Friday, May 18, 2018

Frank Hoerst

Frank Joseph "Lefty" Hoerst, Jr.

April 11, 1917
Philadelphia, PA

February 18, 2000
Maple Shade, NJ

1933-34 Northeast Catholic High School - Philadelphia (High School)
1934-35 Northeast Catholic High School - Philadelphia (High School)
1935-36 LaSalle University (College) Freshmen
1936-37 LaSalle University (College)
1937-38 LaSalle University (College)
1938-39 LaSalle University (College)
1946-47 Wilmington Bombers (ABL) Head coach

Born to Frank and Alice Hoerst in Philly, Hoerst played baseball, basketball and football at Northeast Catholic and would go on to play baseball and basketball at LaSalle. A hard-throwing pitcher and also a two-time captain of the basketball team, Hoerst would probably have pursued a basketball career professionally if a true organized and financially stable league existed at the time of his graduation. Instead, he signed with the Philadelphia Phillies after graduating and spent the 1939 season their Class D affiliate in Mayodan, North Carolina. The southpaw pitched well enough to be invited to spring training in 1940 and made the major league club. He appeared in six games with the Phils before being sent down to Pensacola, where he finished the season with a 16-7 record. He returned to the Phillies in 1941 and stayed through 1942 until the U.S. Navy called. He served through World War 2 and returned to the Phillies after the war. He stayed with the Phillies through the end of 1947 when he was sold to Memphis. In winter of 1946, he signed on to coach  the Wilmington Bombers basketball team in the ABL. Frank's brother Jim played for Frank that year. Frank would coach the LaSalle freshmen team that season, too.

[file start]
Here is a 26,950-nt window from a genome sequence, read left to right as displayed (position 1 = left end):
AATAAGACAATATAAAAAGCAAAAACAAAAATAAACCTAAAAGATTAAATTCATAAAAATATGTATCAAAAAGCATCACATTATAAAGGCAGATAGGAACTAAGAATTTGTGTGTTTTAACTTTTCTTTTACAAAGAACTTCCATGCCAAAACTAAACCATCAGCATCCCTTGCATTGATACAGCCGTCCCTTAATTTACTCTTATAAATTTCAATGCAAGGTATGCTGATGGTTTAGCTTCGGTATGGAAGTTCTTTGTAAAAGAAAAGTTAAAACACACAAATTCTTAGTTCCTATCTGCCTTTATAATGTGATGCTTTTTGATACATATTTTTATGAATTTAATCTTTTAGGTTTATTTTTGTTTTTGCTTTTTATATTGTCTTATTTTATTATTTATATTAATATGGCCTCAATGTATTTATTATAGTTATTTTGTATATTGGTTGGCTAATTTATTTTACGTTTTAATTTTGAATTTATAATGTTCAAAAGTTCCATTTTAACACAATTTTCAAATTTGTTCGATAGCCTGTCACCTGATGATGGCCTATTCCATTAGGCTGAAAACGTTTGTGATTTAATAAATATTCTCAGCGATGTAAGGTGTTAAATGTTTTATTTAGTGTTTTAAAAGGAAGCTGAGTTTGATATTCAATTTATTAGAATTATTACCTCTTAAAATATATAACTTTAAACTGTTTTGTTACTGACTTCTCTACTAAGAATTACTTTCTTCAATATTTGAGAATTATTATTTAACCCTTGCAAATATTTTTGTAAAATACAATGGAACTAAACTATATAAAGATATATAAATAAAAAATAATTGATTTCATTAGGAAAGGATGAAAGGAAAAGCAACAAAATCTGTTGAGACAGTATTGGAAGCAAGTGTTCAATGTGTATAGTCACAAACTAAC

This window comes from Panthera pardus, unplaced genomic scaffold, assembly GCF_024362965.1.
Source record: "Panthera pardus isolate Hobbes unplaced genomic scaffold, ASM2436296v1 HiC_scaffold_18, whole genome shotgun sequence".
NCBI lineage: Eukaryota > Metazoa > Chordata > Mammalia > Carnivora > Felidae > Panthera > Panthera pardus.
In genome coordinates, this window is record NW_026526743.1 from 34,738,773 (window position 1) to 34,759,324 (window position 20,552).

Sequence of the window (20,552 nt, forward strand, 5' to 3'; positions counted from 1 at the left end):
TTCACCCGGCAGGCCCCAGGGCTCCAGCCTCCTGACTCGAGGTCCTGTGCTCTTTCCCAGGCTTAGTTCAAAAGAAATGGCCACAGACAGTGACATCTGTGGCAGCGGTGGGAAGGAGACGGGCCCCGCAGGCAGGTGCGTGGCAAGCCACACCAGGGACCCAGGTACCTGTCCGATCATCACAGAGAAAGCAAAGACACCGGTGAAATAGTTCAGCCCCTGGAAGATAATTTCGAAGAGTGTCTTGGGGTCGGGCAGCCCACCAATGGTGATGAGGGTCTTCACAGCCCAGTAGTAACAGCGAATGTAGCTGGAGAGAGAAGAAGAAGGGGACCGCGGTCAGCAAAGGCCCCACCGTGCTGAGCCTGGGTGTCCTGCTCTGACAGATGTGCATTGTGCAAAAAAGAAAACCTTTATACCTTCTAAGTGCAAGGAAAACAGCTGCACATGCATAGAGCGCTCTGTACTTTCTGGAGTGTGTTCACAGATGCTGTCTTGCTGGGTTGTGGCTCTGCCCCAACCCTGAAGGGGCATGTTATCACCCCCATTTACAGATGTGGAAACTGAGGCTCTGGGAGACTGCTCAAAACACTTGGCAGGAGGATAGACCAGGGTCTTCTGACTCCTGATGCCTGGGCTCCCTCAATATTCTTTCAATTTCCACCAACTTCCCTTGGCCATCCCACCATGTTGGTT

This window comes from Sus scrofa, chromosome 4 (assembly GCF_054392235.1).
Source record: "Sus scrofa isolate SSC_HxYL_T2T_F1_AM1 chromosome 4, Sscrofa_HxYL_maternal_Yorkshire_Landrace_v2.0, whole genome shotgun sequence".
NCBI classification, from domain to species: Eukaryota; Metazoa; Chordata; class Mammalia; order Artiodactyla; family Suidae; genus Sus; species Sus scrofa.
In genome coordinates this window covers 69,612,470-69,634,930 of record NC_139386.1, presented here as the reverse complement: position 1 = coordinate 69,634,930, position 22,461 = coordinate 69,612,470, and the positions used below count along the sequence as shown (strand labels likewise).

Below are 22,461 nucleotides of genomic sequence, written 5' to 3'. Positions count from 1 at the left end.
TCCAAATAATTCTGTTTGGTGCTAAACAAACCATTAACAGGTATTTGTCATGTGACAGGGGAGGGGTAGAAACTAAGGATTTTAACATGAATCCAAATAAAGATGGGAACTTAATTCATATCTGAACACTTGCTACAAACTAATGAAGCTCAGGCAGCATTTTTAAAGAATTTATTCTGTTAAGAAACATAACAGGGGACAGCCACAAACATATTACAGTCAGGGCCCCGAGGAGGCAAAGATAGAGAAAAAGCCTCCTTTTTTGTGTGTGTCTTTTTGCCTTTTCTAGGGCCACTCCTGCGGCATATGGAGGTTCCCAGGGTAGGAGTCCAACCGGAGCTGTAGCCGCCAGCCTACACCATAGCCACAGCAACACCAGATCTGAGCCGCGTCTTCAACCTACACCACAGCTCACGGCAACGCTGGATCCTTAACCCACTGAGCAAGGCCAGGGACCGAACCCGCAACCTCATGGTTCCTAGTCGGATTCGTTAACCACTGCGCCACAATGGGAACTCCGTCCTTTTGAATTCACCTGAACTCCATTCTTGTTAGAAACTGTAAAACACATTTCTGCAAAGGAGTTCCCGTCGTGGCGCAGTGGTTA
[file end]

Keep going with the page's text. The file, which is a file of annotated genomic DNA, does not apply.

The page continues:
After a couple years in Memphis, Hoerst was done with the game, having compiled a 10-33 record in his time with the Phils. He would later coach LaSalle's baseball team and work as an NBA referee. He worked at Gretz Brewery and rose from sales manager to Vice President, and started his own company which specialized in the manufacturing of a light-weight building material called vermicutlite.

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